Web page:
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Queens Chronicle

Queenswide: August Martin High School principal resigns

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Posted: Thursday, April 5, 2012 7:08 pm

The principal at Jamaica’s August Martin High School, which the city has proposed to close, resigned Thursday, shocking students and parents who said the leader was dynamic and well-liked.

The city Department of Education confirmed that Anthony Cromer ended his tenure at August Martin on Thursday, and the new principal, Gillian Smith, began the same day.

“I felt really sad and bad, and I want to protest it,” said Deborah Oyebamiji, a senior and member of the student government. “I’m not happy about it. I don’t want the new principal to sign my diploma. I’ve known Principal Cromer for four years, and and we had a good friendship. All the students liked him.”

City officials said they believe the new leader, who was the founding principal of The Facing History School in Manhattan, will help August Martin to improve.

“Our students deserve great principals, and Ms. Smith brings a wealth of experience in education,” said DOE spokesman Frank Thomas. “This is an opportunity for the faculty and students in the August Martin community.”

Students said the resignation is especially disruptive in a school that has been dealing with Mayor Bloomberg’s proposal to shutter the institution, and reopen it with up to 50 percent of the teachers replaced and a new name.

“Now that the principal is gone, I don’t think everyone is going to want to do what they’re supposed to do,” Oyebamiji said. “Seniors might say, ‘Oh I don’t know you,’ about the new principal, and might not do what they’re supposed to. This school is closing, and now we have a new principal? Everything just changed.”

The mayor proposes closing 26 schools in the city, including eight in Queens. The city will hold a public hearing on the plan at August Martin at 6 p.m. on April 16, and the city Panel for Educational Policy will vote on the measure at its April 26 meeting.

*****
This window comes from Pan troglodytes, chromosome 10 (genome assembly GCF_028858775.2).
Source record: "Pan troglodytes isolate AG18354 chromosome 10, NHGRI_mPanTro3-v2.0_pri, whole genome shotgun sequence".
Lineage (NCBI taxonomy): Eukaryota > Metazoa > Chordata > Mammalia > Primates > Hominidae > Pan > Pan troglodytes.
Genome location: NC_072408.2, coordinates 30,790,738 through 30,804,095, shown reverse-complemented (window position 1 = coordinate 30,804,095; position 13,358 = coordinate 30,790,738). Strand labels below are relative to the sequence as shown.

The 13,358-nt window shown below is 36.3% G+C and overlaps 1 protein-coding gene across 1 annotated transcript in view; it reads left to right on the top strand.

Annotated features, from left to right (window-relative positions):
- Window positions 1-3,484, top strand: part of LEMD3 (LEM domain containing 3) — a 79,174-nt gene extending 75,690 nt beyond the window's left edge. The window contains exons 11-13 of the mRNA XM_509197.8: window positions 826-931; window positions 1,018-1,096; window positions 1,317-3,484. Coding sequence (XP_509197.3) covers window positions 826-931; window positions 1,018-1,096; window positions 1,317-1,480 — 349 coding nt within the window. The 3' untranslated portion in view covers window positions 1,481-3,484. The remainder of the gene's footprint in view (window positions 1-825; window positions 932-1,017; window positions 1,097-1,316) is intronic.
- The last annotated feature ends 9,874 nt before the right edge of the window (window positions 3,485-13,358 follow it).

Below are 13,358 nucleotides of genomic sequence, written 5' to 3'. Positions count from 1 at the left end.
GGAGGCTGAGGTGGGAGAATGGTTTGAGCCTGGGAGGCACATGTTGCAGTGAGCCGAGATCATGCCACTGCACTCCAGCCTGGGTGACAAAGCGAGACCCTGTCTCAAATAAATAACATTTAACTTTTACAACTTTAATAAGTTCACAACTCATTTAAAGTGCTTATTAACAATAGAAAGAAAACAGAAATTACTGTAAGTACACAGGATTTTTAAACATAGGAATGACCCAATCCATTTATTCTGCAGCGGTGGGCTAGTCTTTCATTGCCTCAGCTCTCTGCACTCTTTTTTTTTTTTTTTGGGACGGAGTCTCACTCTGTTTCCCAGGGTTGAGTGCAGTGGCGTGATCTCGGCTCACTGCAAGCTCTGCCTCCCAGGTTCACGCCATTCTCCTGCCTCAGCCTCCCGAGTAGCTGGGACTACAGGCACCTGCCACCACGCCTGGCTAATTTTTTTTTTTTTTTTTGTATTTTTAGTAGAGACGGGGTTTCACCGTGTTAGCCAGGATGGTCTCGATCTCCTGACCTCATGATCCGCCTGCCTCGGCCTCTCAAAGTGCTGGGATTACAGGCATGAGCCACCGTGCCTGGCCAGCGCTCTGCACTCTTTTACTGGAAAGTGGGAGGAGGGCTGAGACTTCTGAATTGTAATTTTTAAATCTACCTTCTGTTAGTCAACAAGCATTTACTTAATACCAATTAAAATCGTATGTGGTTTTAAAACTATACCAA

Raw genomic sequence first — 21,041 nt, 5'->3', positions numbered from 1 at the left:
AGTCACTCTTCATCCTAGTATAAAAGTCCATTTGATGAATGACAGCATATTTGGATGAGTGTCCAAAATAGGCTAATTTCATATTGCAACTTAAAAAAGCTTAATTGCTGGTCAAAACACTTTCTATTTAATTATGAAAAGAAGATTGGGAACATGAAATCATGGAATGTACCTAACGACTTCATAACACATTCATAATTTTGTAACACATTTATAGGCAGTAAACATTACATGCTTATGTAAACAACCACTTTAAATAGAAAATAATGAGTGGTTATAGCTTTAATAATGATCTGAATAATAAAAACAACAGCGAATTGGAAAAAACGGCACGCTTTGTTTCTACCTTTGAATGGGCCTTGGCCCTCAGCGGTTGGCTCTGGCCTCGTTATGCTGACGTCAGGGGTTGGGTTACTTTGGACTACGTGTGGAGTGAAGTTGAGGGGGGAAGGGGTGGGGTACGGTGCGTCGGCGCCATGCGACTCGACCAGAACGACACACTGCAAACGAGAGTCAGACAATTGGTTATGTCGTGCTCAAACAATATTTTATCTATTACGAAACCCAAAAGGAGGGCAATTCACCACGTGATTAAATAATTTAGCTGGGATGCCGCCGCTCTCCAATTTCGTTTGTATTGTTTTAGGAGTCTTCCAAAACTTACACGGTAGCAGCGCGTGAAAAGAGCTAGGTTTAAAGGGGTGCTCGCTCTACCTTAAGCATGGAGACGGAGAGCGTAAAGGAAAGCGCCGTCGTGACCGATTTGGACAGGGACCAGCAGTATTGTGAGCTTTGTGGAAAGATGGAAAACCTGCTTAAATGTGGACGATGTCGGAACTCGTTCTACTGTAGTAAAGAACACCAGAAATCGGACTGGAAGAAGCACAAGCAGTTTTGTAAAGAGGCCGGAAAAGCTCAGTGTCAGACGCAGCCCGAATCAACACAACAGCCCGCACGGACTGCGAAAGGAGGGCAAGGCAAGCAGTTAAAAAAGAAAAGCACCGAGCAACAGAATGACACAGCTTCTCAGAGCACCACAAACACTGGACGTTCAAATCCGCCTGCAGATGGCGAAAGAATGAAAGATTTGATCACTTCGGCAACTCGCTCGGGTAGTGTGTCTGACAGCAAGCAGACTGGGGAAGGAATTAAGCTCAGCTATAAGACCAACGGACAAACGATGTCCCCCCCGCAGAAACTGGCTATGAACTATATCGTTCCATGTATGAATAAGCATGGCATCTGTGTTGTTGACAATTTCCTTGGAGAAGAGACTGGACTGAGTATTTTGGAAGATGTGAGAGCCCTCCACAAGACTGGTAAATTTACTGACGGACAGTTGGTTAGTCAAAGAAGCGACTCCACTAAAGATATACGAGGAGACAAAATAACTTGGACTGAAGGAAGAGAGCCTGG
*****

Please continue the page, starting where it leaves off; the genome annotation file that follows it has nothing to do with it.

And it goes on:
August Martin Parent Teacher Association President Jose Ferruzola said he believes the city gave Cromer little choice but to resign.

“They wanted him to resign,” Ferruzola said. “They put him in a spot where he could resign or be let go.”

Ferruzola said the principal had a strong connection with the parents and community and argued that the city wanted to axe that connection prior to the public hearing.

“He has the power with the parents and community, and they don’t like that,” Ferruzola said.

The PTA president said Cromer met with Schools Chancellor Dennis Walcott on Monday, and the city “called him yesterday and told him he had to leave today.”

Like Oyebamiji, Ferruzola said he is worried about the impact Cromer’s absence will have on the teenagers.

“A lot of the students looked up to him, and he was a mentor to them,” Ferruzola said. “Without him, I’m afraid they’re going to drop out.”

Lipy Begum, a senior, said she began attending August Martin not long after moving from Bangladesh, and credited her former principal with helping her to graduate on time.

“I’m a student from a foreign country, but I made it because of Cromer,” she said. “He did everything for me. I want him signing my diploma, not the new principal.”

City officials stressed that Smith has a long background of working with underprivileged youth in the city.

A graduate of the city’s public school system, Smith went on to become a paraprofessional, teacher and an assistant principal at Satellite Academy High School in Manhattan.

Welcome to the discussion.